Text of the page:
Class Notes – May 10, 2011

Instructor: David Davis assisted by Mosi Jack

Attendance: Frank, Tyus, Bryant, Jarod, Brian, Asim, Tavon, Ryan

Visitor: Nelson P


Tuesday’s class continued the theme, situational awareness as it applies to personal safety. The lesson included new vocabulary and exercises to construct relationships between concept and application based on the previous situational awareness definition. The use of vocabulary to construct visual belief models in situational changes may help predict future threats. The evening concluded with the three of nine reverse grip and Mosi introduction of the first three grips from the receiver grip series.


Situational awareness describes the mental process that, we train our minds to perform when placed in stressful situations. Situation awareness is the single most important formula in self-awareness because it teaches you how to process patterns such as opportunity, place, and attack strategy. It is important when in situations to understand when facing confrontational individuals, their intent. For instance, part of situational awareness require the observation of individuals that are wearing a particular type of clothing in an odd environment is it because, they are homeless or are they trying to conceal the patterns of a weapon?

Inattentional blindness
Inattentional blindness describes a lapse in an observer’s ability to discriminate important details in their environment as a result over fixation on a single detail. Magician’s often exploit the attention of an audience by employing misplacement techniques (slight-of-hands) to redirect attention away from the main intent. Likewise, criminals don unthinkable-tactics to approach unsuspecting victims.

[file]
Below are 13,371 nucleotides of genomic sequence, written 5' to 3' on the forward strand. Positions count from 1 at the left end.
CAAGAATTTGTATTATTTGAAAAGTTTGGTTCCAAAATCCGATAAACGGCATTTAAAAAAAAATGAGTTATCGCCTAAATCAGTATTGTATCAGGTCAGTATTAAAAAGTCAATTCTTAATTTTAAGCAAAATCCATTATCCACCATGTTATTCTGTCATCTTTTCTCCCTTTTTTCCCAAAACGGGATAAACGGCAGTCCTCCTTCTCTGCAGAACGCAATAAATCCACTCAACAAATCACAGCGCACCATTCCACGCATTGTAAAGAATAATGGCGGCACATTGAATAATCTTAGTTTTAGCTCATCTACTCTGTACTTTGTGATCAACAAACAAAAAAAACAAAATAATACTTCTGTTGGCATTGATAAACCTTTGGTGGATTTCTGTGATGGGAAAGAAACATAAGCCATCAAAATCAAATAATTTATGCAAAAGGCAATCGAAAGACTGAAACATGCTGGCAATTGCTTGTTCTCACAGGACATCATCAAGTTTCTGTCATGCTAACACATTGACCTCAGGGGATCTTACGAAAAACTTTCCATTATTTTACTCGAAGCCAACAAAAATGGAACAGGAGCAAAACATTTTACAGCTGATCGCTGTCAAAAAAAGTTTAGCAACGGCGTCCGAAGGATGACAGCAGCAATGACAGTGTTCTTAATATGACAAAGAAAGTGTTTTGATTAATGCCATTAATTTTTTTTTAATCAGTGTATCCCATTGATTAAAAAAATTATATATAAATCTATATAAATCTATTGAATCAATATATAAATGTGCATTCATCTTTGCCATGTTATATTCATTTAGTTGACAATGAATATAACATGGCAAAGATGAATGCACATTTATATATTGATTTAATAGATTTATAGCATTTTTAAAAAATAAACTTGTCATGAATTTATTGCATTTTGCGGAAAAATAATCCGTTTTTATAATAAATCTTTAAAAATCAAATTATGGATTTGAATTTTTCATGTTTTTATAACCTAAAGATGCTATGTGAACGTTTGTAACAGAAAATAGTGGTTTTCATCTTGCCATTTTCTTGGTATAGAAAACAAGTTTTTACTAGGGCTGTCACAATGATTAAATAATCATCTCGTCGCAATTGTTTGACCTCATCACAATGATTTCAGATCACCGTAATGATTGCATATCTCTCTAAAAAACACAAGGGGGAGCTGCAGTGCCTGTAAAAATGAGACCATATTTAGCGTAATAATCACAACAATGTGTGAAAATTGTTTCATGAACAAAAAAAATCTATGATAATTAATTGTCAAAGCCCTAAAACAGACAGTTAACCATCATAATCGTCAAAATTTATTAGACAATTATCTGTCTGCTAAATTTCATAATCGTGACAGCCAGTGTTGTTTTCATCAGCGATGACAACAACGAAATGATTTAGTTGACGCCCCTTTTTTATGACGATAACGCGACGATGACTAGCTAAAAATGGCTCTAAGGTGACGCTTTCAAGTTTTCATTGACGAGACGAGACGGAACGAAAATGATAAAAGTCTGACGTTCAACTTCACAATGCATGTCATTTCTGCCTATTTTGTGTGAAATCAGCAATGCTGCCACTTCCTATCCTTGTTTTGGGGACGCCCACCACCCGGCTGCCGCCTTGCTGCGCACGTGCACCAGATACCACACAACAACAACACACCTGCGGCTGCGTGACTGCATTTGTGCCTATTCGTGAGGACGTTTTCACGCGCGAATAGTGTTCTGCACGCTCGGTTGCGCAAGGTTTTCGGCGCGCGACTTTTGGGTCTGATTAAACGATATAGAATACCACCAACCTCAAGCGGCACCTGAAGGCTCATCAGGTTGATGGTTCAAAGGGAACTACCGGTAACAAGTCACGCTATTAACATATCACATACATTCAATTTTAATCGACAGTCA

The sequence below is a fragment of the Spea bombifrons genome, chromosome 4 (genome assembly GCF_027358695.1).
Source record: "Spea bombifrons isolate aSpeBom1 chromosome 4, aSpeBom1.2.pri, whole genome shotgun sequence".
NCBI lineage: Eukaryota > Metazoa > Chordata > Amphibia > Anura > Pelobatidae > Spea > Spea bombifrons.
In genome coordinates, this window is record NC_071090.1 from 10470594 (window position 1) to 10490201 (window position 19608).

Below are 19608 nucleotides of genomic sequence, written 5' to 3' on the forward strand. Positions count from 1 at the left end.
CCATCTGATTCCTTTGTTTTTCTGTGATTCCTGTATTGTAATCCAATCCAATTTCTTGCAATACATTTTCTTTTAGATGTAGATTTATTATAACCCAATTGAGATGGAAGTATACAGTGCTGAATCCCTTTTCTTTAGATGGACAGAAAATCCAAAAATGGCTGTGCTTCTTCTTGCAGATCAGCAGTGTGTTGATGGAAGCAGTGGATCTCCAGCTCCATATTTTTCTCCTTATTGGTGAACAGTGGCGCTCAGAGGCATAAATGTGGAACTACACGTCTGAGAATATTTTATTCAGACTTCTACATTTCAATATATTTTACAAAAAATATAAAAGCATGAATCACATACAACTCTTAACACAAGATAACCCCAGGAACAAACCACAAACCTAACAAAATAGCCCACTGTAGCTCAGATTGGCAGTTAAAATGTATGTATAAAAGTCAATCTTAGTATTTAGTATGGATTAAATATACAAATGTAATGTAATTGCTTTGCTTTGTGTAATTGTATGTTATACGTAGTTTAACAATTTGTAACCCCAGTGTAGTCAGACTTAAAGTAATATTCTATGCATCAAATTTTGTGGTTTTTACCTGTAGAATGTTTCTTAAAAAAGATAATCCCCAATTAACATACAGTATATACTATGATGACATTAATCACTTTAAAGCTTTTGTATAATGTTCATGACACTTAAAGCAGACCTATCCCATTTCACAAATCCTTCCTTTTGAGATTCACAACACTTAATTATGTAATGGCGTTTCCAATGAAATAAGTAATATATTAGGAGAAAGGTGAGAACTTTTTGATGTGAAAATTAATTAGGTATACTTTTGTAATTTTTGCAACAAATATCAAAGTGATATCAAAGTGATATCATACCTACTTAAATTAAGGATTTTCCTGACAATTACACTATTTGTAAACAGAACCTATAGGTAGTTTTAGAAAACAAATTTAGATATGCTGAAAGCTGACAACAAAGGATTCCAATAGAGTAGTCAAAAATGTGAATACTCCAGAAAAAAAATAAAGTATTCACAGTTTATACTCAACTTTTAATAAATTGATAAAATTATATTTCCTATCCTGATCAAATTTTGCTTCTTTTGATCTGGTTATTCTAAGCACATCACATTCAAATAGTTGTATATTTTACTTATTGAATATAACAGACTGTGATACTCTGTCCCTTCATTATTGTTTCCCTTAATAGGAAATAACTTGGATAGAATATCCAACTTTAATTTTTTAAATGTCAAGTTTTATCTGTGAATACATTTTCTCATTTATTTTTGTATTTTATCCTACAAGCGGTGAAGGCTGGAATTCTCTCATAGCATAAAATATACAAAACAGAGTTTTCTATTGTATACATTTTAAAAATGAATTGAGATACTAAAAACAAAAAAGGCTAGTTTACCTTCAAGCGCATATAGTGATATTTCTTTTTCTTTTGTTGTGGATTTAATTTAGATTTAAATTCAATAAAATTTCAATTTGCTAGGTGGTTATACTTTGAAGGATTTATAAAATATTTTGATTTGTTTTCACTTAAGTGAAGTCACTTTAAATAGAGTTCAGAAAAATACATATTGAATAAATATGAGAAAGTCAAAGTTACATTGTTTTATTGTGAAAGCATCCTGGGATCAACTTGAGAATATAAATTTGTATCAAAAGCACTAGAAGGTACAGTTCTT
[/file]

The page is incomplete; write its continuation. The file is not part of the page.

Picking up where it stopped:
Soft gaze
Soft gaze awareness describes the observer’s ability to fix their attention or focus vision to a distant focal point, while simultaneously using their peripheral vision to assess the larger scene.
Focus vision describes the action of our frontal vision or the way our eyes function when discriminating far and near detailed objects.   

Peripheral vision

Peripheral vision explores the horizontal (left-to-right) vision limits outside the perimeters of the focus vision used during soft gaze.


Prioritization describes a technique used to rank the order of safety during high stress situations. For instance, it requires that the observer when departing one destination give priority to how they will arrive at their next destination.

Training method

Use three of nine left and right to heighten attacks from the peripheral vision.

Resource material

Inattentional blindness
The monkey business illusion. Retrieved from http://www.youtube.com/watch?v=IGQmdoK_ZfY

Soft gaze
What is “ Diffusing View ” and how to get it.

Wide Angle Vision
Fox walking and wide-angle vision – part 1. Retrieved from http://www.youtube.com/watch?v=8BlvqOg6HCc.


The purpose of these exercises is to heighten the participant’s observation skills, mainly how to observe and what to observe in the environment.  


The goal and objectives in situational awareness scenario training is to develop and heighten the participant’s primal instincts to a point where they notice changes in their environment.


In a slow to moderate pace scenario (1) the learner will learn how to connect with their soft gaze (2) explore the horizontal (left-to-right) vision limits outside the perimeters of the focus vision used during soft gaze (3) learn to apply the concept of dynamic wide angle vision to their environment.

Habituation process

Inattentional blindness (15 min)
Soft gaze (15 min)
Peripheral vision (15 min)
Application of dynamic wide angle vision (30 min)

Inattentional blindness with knives (demo) 15 minutes